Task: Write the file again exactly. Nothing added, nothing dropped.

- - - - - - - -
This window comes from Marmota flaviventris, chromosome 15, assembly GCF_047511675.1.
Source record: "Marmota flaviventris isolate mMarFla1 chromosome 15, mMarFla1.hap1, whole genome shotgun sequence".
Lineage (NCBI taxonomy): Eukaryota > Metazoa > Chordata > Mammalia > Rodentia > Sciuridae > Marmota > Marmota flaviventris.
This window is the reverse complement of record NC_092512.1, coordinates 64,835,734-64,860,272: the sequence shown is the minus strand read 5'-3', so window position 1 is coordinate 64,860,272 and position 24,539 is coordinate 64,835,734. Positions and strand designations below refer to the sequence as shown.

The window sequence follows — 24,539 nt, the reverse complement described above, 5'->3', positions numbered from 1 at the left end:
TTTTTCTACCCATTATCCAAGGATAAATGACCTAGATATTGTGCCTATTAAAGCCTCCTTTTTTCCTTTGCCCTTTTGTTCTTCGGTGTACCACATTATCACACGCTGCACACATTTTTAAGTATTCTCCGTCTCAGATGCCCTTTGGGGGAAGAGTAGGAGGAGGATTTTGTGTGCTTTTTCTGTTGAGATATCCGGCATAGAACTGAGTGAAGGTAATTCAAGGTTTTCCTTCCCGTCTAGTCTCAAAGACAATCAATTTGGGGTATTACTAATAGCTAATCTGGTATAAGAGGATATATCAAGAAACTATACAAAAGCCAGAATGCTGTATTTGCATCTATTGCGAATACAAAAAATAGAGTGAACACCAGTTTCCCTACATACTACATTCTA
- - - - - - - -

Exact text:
This window comes from Marmota flaviventris, chromosome 15, assembly GCF_047511675.1.
Source record: "Marmota flaviventris isolate mMarFla1 chromosome 15, mMarFla1.hap1, whole genome shotgun sequence".
Lineage (NCBI taxonomy): Eukaryota > Metazoa > Chordata > Mammalia > Rodentia > Sciuridae > Marmota > Marmota flaviventris.
This window is the reverse complement of record NC_092512.1, coordinates 64,835,734-64,860,272: the sequence shown is the minus strand read 5'-3', so window position 1 is coordinate 64,860,272 and position 24,539 is coordinate 64,835,734. Positions and strand designations below refer to the sequence as shown.

The window sequence follows — 24,539 nt, the reverse complement described above, 5'->3', positions numbered from 1 at the left end:
TTTTTCTACCCATTATCCAAGGATAAATGACCTAGATATTGTGCCTATTAAAGCCTCCTTTTTTCCTTTGCCCTTTTGTTCTTCGGTGTACCACATTATCACACGCTGCACACATTTTTAAGTATTCTCCGTCTCAGATGCCCTTTGGGGGAAGAGTAGGAGGAGGATTTTGTGTGCTTTTTCTGTTGAGATATCCGGCATAGAACTGAGTGAAGGTAATTCAAGGTTTTCCTTCCCGTCTAGTCTCAAAGACAATCAATTTGGGGTATTACTAATAGCTAATCTGGTATAAGAGGATATATCAAGAAACTATACAAAAGCCAGAATGCTGTATTTGCATCTATTGCGAATACAAAAAATAGAGTGAACACCAGTTTCCCTACATACTACATTCTA